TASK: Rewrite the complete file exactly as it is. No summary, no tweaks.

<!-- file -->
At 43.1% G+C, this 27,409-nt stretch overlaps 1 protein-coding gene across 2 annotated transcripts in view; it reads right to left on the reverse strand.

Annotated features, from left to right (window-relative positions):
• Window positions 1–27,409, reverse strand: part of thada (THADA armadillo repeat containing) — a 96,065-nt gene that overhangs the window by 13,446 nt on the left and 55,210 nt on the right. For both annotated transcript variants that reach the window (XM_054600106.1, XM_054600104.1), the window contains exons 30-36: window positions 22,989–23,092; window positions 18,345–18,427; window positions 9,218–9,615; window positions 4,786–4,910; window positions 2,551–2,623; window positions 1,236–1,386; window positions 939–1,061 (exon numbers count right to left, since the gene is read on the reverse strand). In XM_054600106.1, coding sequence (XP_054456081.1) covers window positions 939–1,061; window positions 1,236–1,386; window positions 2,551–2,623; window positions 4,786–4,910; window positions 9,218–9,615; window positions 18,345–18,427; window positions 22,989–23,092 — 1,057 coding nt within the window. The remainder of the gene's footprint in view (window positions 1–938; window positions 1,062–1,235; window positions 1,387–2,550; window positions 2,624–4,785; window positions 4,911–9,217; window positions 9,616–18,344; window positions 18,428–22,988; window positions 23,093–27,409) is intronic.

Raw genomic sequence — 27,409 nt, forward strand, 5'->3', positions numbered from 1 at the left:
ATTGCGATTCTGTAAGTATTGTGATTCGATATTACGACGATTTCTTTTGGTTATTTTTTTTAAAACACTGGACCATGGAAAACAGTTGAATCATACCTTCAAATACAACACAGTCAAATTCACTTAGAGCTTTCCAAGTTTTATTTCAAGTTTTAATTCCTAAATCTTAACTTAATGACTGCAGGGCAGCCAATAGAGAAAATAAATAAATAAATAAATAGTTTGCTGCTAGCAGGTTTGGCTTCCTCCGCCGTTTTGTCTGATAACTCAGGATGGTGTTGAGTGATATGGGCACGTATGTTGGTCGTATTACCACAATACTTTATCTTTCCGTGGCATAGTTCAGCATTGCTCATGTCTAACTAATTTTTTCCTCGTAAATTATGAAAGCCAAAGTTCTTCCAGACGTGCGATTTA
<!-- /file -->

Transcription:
At 43.1% G+C, this 27,409-nt stretch overlaps 1 protein-coding gene across 2 annotated transcripts in view; it reads right to left on the reverse strand.

Annotated features, from left to right (window-relative positions):
• Window positions 1–27,409, reverse strand: part of thada (THADA armadillo repeat containing) — a 96,065-nt gene that overhangs the window by 13,446 nt on the left and 55,210 nt on the right. For both annotated transcript variants that reach the window (XM_054600106.1, XM_054600104.1), the window contains exons 30-36: window positions 22,989–23,092; window positions 18,345–18,427; window positions 9,218–9,615; window positions 4,786–4,910; window positions 2,551–2,623; window positions 1,236–1,386; window positions 939–1,061 (exon numbers count right to left, since the gene is read on the reverse strand). In XM_054600106.1, coding sequence (XP_054456081.1) covers window positions 939–1,061; window positions 1,236–1,386; window positions 2,551–2,623; window positions 4,786–4,910; window positions 9,218–9,615; window positions 18,345–18,427; window positions 22,989–23,092 — 1,057 coding nt within the window. The remainder of the gene's footprint in view (window positions 1–938; window positions 1,062–1,235; window positions 1,387–2,550; window positions 2,624–4,785; window positions 4,911–9,217; window positions 9,616–18,344; window positions 18,428–22,988; window positions 23,093–27,409) is intronic.

Raw genomic sequence — 27,409 nt, forward strand, 5'->3', positions numbered from 1 at the left:
ATTGCGATTCTGTAAGTATTGTGATTCGATATTACGACGATTTCTTTTGGTTATTTTTTTTAAAACACTGGACCATGGAAAACAGTTGAATCATACCTTCAAATACAACACAGTCAAATTCACTTAGAGCTTTCCAAGTTTTATTTCAAGTTTTAATTCCTAAATCTTAACTTAATGACTGCAGGGCAGCCAATAGAGAAAATAAATAAATAAATAAATAGTTTGCTGCTAGCAGGTTTGGCTTCCTCCGCCGTTTTGTCTGATAACTCAGGATGGTGTTGAGTGATATGGGCACGTATGTTGGTCGTATTACCACAATACTTTATCTTTCCGTGGCATAGTTCAGCATTGCTCATGTCTAACTAATTTTTTCCTCGTAAATTATGAAAGCCAAAGTTCTTCCAGACGTGCGATTTA